As I research online learning strategies to succeed, and continue to teach online each semester, I really want to know more about how my learners persist in online — so I can improve my own practice. In George Veletsianos‘ (2013) book, Learner Experiences with MOOCs and Open Online Learning, ten graduate students immerse themselves in open online learning experiences for two months and share their own narratives. This collection of peer-reviewed, learner essays offer further insight and reflection on the following questions:

  • What are learner experiences with open online courses, MOOCs, and other forms of open online learning?
  • What is it like to participate in open online learning?
  • What are learners’ perspectives of MOOCs?

Although I am not instructing a MOOC, this free e-book offered suggestions to improve learning delivery/design and identify ways to scaffold online environments for my own students.  This book may only a slice of online learning, as it shares learners’ reflections from MOOCs, it does indicate that distance education is a complex thing. Expectations, realities, and execution of this learning is quite varied.  I think these narratives provided by graduate students offer insight into distance education itself, and perhaps, how we even approach research in this arena. These student stories reminded me to involve my learners in the process of understanding their educational experience. When it comes to online learning, we should ensure the student voice is not crowded out by research ABOUT our students, that is, we need to think about research BY our students. I am thinking more about this key point as I contemplate how to best involve my sample population’s “voice” in my research and discover meaning further meaning that is often overlooked in scholarship.

Reference:

Veletsianos, G. (2013). Learner Experiences with MOOCs and Open Online Learning. Madison, WI: Hybrid Pedagogy Press.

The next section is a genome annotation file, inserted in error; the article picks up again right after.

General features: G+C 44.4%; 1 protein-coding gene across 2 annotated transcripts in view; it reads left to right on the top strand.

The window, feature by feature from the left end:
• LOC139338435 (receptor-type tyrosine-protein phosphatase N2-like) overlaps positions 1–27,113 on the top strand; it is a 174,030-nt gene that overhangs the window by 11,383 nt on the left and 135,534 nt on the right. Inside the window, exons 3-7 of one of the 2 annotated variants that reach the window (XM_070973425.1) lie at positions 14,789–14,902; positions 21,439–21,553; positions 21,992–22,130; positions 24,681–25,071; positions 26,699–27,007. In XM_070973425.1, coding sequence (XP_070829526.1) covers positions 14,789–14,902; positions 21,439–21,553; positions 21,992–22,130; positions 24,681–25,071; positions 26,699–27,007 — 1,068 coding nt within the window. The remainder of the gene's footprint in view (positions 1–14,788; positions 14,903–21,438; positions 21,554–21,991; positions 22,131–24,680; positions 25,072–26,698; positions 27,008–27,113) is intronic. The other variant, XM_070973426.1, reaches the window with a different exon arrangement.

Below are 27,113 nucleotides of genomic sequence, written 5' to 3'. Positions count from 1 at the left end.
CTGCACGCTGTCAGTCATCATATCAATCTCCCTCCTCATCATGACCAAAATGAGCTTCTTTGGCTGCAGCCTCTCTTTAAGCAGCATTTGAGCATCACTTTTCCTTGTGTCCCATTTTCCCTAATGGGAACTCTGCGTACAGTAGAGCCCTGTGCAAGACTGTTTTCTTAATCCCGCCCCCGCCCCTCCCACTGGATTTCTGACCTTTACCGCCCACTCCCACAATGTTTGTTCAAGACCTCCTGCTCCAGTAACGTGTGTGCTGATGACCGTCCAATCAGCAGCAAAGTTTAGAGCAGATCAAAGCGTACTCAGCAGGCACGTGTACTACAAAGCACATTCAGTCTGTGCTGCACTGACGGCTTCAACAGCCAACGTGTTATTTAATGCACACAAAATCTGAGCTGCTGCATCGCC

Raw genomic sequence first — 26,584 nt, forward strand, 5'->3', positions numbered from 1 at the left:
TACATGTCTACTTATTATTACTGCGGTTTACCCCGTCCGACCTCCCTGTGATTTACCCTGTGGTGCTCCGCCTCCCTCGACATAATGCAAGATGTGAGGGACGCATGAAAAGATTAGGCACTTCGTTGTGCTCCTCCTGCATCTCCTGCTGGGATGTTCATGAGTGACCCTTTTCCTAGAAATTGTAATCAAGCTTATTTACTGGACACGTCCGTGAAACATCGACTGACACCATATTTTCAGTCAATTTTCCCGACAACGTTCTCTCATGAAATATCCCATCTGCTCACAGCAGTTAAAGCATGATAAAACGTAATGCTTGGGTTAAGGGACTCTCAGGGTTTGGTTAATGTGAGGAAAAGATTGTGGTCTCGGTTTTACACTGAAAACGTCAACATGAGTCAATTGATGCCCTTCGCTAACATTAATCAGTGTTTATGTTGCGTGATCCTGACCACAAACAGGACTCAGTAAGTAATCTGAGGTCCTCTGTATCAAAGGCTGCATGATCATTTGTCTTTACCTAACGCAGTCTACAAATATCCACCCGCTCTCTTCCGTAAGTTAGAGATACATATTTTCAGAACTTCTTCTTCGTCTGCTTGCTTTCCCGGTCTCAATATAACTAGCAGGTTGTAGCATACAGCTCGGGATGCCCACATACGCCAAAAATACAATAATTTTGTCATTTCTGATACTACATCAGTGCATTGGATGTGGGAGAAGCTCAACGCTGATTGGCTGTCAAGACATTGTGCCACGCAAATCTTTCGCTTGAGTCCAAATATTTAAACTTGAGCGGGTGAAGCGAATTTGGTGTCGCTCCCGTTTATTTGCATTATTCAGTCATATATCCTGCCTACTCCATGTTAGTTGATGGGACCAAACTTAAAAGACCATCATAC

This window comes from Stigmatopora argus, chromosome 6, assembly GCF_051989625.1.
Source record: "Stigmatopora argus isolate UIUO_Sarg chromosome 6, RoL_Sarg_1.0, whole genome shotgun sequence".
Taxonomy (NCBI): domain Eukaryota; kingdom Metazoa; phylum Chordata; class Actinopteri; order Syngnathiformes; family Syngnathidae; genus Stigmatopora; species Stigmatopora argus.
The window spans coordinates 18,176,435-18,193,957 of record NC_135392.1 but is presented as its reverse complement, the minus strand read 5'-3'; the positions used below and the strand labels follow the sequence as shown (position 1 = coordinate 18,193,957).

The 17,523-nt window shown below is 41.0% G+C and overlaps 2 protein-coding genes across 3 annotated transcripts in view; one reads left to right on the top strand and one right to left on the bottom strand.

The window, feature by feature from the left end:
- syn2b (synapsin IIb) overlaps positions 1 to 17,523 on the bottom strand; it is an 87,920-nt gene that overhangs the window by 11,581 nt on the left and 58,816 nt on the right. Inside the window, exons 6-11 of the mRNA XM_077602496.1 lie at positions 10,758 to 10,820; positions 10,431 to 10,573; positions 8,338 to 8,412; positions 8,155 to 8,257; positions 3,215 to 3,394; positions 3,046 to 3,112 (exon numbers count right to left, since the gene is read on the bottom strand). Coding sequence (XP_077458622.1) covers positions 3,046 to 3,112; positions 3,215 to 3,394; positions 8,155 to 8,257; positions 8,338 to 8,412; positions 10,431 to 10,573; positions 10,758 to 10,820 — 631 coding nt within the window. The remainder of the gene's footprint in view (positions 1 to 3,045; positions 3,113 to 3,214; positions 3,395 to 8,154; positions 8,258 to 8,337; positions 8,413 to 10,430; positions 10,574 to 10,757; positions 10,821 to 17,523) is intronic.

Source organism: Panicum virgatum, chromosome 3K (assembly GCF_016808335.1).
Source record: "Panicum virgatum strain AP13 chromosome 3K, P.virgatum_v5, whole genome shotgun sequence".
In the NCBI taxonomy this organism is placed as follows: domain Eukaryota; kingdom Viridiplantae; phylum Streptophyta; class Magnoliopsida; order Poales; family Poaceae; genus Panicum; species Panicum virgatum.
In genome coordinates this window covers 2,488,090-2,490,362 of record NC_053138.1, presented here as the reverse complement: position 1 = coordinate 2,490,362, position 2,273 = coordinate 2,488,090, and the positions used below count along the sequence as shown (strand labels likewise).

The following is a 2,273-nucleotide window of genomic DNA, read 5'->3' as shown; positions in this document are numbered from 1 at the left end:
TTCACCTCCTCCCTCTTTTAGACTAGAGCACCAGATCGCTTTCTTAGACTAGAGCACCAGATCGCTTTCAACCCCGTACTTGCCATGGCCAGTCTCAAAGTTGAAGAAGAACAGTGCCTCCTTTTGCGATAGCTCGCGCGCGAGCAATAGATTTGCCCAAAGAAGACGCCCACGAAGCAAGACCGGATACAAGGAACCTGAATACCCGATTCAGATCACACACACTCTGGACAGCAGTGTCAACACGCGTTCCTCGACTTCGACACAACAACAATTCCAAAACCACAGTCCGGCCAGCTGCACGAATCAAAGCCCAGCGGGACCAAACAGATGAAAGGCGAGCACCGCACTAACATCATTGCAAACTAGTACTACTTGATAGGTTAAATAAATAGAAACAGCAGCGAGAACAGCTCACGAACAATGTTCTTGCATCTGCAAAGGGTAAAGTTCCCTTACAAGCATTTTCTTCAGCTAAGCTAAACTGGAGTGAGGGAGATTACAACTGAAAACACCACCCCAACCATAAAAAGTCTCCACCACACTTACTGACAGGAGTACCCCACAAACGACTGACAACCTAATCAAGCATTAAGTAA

#3Wedu, Reflections

#WINEvent and Corking 2016 with #3Wedu

This month, I have been dropping knowledge about savory red wines with Fiachra as we dive into our self-stocked Wine (Ad)vent calendar (this one was sold out). Each day leading up to December 25th, our household is celebrating the end of 2016 by unwrapping a bottle of vino for #WINEvent. Each wine was selected with a particular story in mind, and we share this tale and our thoughts the wine selection with each other (and sometimes friends who drop in). Want to learn more about the bottles sampled? Check out our 2016 #WINEvent Flickr album or listen to our daily stories/wine reviews via SoundCloud. It’s our way to send off and put a cork in 2016, as we’re sort of done with this year.

corkit

Do you know who is also OVER 2016? The #3Wedu ladies! Join us as we put a cork in 2016 with our final podcast on Wednesday, December 14th at 3 pm PST // 5 pm CDT // 6pm EST.  Episode No. 12 may offer a few reflections, NO regrets, and our future musings  for the Women Who Wine in Edu. Join us for the candid conversations and, as always, BYO-Wine (or festive beverage of choice)! We are looking forward to chat and cheers with you to send off 2016, and discuss what lies ahead for the new year. Come join the banter and comradery here: